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Batulo Abdalla (Youtube)

Harrowing ordeal

22-year-old Somali refugee is reunited with her family following Trump’s travel ban

February 26, 2017

It took Batulo 36 days to be reunited with her family following President Trump’s immigration ban — days characterized by fear and uncertainty as the 22-year-old questioned whether she would ever see them again.

Batulo’s father, Abdalla, had been determined to seek safety for his family, which had been torn apart in 2004 when masked gunmen had broken into their home and raped and killed his 11-year-old daughter. It was then that he knew they had to leave Somalia, whose civilians have long borne the heavy toll inflicted on the country by years of armed conflict. After years of interviews and screenings, the family had finally been granted re-settlement in Atlanta, where Abdalla hoped his eldest daughter might be able to realize her dreams of becoming a doctor. Yet upon receiving the news that they would finally be accepted into the United States, they also found out that, because of her age, Batulo could not be considered a dependent minor and her case had been separated from that of her family’s. She would, they learned, have to travel on her own at a later date.

When the time came for Abdalla to take his family to their new country, he reassured Batulo that they would be apart for a matter of days. As soon as her papers had been approved she would join them in their new life overseas, at last free from the fear and violence that had hung heavy over them since the unspeakable tragedy.

But on January 27, Trump issued an executive order that blocked refugee arrivals for four months and banned travelers from seven predominantly Muslim countries, including Somalia, for at least 90 days. When an official called to tell her that her flight had been cancelled, she burst into tears, the life she thought she was leaving behind flashing before her indefinitely. She had virtually nothing. With the date of her intended departure only days away she had given away most of her clothes and books to friends who needed them more and moved into temporary accommodation with a family that had agreed to house her for her final days in the country.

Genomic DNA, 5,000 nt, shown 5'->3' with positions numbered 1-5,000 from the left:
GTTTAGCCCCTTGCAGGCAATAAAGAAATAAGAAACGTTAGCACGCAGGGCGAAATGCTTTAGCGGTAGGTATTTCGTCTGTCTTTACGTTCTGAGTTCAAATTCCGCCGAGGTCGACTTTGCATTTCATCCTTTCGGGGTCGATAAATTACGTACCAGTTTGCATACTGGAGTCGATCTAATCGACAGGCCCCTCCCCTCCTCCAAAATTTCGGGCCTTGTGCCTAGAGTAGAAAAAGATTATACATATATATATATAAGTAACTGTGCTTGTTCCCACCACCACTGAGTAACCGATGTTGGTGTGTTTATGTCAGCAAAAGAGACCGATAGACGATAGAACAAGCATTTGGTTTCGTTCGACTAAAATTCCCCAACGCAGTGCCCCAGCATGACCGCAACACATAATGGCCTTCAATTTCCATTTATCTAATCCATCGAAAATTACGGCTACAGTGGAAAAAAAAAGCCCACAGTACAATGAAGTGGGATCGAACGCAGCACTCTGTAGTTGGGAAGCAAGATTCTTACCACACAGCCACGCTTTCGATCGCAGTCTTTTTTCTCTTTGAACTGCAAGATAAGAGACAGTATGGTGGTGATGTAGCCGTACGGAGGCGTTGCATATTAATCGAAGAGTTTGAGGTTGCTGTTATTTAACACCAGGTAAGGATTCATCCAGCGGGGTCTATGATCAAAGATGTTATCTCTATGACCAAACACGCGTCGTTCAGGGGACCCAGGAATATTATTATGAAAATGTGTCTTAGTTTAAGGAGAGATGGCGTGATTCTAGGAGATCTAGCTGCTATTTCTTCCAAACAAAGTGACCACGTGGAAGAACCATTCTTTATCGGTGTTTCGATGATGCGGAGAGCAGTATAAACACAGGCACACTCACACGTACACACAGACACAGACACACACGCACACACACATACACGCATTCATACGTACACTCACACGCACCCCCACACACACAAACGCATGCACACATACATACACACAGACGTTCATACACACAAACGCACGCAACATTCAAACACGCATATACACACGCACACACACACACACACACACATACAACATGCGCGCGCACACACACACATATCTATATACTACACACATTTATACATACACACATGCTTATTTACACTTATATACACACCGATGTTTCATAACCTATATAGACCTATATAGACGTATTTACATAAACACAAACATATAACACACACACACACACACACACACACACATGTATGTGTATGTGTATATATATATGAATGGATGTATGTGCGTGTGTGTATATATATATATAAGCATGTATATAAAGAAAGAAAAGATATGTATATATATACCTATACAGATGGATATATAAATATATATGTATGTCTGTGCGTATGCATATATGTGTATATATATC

Lacking the resources to live on her own, Batulo moved in with family of a dozen in one of Somalia’s sprawling refugee camps, home to about 160,000 refugees. For her family in Atlanta, the hope for their new life in America was overshadowed by the pain of her absence, from which her sporadic phone calls and messages offered little comfort.

When federal courts temporarily blocked the travel ban and The International Organization for Migration scheduled a new flight for Batulo, it seemed to good to be true. But after weeks of uncertainty and despair, the family’s nightmare was finally over. After 10,000 miles, traveling from Kakuma to Nairobi to Dubai to New York to Atlanta, Batulo was finally reunited with her family. Pressed together on the airport floor, Abdalla and his family embraced Batulo, sobbing with joy at having their daughter, their sister back.

Read the full story at CNN.


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